In our age of biomedicine, society often treats sickness and disability as problems in need of solution. Phenomena of embodied difference, however, have not always been seen in terms of lack and loss. Where Paralytics Walk and the Blind See explores the case of early modern Catholic Canada under French rule and shows it to be a period rich with alternative understandings of infirmity, disease, and death. Counternarratives to our contemporary assumptions, these early modern stories invite us to creatively imagine ways of living meaningfully with embodied difference today.
At the heart of Dunn’s account are a range of historical sources: Jesuit stories of illness in New France, an account of Canada’s first hospital, the hagiographic vita of Catherine de Saint-Augustin, and tales of miraculous healings wrought by a dead Franciscan friar. In an early modern world that subscribed to a Christian view of salvation, both sickness and disability held significance for more than the body, opening opportunities for virtue, charity, and even redemption. Dunn demonstrates that when these reflections collide with modern thinking, the effect is a certain kind of freedom to reimagine what sickness and disability might mean to us.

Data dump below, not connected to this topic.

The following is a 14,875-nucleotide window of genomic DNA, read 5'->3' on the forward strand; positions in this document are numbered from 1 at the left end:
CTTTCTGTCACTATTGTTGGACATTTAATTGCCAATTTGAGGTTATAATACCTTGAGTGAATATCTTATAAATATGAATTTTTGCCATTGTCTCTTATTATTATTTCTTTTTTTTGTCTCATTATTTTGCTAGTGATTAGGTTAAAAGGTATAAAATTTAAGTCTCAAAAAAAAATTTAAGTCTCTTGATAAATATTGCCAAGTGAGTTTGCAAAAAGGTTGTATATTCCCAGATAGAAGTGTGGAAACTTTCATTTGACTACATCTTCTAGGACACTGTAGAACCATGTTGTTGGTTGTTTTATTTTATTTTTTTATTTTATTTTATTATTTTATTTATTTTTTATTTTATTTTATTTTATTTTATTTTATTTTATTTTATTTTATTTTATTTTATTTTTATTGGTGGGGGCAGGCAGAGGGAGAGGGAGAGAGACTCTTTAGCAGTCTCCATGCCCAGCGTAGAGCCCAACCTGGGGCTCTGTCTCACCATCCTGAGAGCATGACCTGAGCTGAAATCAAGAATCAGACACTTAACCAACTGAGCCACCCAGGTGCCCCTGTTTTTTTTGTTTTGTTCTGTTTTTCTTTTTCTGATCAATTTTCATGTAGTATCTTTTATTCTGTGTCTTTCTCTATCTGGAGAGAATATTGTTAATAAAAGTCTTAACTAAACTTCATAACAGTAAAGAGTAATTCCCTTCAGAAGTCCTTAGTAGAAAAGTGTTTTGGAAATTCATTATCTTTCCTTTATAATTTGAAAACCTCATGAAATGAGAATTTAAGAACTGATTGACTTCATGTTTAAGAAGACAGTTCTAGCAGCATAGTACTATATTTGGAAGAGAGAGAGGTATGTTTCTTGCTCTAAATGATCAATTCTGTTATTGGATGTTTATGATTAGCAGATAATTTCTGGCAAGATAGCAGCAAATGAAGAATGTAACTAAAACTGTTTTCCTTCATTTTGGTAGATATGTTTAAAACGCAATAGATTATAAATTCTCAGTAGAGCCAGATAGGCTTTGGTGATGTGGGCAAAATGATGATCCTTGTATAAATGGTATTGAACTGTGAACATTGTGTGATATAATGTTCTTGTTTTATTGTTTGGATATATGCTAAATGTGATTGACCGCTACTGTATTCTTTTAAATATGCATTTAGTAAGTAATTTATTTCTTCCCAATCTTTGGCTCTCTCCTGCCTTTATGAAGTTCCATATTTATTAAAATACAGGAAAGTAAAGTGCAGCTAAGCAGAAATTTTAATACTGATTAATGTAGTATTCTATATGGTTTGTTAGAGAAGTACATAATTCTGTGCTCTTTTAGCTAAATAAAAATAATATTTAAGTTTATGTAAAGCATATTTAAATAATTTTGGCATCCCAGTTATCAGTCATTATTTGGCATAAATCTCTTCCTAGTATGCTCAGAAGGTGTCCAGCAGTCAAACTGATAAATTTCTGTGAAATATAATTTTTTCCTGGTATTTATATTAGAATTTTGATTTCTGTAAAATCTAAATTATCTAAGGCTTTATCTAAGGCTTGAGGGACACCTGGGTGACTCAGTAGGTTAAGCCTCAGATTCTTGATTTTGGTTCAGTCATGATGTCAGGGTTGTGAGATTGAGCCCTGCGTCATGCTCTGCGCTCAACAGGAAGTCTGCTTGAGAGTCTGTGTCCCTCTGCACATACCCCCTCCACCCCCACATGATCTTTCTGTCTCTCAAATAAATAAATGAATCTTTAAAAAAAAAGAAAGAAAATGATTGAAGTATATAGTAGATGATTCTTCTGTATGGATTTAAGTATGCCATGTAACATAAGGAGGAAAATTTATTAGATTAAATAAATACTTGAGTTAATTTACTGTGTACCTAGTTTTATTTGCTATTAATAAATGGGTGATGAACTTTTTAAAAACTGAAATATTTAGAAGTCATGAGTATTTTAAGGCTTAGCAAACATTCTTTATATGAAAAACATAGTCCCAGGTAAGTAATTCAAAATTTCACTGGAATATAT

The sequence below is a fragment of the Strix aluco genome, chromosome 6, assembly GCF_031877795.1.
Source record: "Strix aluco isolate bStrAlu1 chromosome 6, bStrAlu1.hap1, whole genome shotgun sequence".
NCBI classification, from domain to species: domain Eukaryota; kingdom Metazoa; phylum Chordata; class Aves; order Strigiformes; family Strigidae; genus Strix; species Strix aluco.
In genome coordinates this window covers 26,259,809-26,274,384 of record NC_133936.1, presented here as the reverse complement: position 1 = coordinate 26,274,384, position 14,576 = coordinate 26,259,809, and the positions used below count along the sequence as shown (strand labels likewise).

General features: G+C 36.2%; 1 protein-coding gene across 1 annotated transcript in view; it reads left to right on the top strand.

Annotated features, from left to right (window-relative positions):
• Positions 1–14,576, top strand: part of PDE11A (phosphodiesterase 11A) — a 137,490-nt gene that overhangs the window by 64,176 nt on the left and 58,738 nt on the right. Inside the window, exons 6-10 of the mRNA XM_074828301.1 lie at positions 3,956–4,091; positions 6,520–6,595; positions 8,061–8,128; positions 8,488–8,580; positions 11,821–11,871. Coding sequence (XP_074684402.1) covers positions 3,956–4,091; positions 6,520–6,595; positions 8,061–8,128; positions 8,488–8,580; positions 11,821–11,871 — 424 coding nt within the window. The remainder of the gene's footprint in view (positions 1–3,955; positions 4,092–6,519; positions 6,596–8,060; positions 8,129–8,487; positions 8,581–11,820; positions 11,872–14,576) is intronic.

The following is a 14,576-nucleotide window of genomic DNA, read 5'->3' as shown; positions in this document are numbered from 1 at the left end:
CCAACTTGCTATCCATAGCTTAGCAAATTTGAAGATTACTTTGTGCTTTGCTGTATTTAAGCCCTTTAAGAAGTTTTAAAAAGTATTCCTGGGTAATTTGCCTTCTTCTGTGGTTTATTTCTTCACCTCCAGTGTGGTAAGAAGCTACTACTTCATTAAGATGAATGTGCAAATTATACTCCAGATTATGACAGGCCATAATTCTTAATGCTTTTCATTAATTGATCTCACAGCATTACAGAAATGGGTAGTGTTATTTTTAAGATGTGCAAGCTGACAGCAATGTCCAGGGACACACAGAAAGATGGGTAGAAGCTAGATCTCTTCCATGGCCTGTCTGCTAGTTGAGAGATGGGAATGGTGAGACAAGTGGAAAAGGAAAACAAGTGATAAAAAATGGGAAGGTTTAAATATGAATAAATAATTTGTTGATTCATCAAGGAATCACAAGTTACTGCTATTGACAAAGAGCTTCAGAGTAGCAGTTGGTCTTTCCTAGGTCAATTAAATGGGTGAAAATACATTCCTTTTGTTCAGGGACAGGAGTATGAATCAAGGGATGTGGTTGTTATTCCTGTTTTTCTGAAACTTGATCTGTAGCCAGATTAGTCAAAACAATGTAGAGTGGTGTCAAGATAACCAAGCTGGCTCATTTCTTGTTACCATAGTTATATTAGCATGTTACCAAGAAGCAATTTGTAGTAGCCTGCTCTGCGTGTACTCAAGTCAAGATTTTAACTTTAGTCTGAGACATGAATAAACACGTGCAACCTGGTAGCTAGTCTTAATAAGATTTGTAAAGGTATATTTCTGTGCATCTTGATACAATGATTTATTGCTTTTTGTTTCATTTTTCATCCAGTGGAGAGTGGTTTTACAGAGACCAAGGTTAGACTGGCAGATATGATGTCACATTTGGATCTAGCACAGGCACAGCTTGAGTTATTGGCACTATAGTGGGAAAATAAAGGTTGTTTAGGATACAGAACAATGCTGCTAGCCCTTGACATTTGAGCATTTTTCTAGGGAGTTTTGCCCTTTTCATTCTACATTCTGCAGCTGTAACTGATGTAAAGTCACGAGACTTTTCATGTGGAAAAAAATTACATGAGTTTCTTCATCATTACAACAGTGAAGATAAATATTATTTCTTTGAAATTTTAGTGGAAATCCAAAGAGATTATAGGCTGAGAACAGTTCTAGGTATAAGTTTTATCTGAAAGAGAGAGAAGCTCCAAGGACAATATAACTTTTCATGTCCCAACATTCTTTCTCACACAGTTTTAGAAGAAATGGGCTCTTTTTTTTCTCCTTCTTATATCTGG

Reminding us that the meanings we make of embodied difference are historically conditioned, Where Paralytics Walk and the Blind See makes a forceful case for the role of history in broadening our imagination.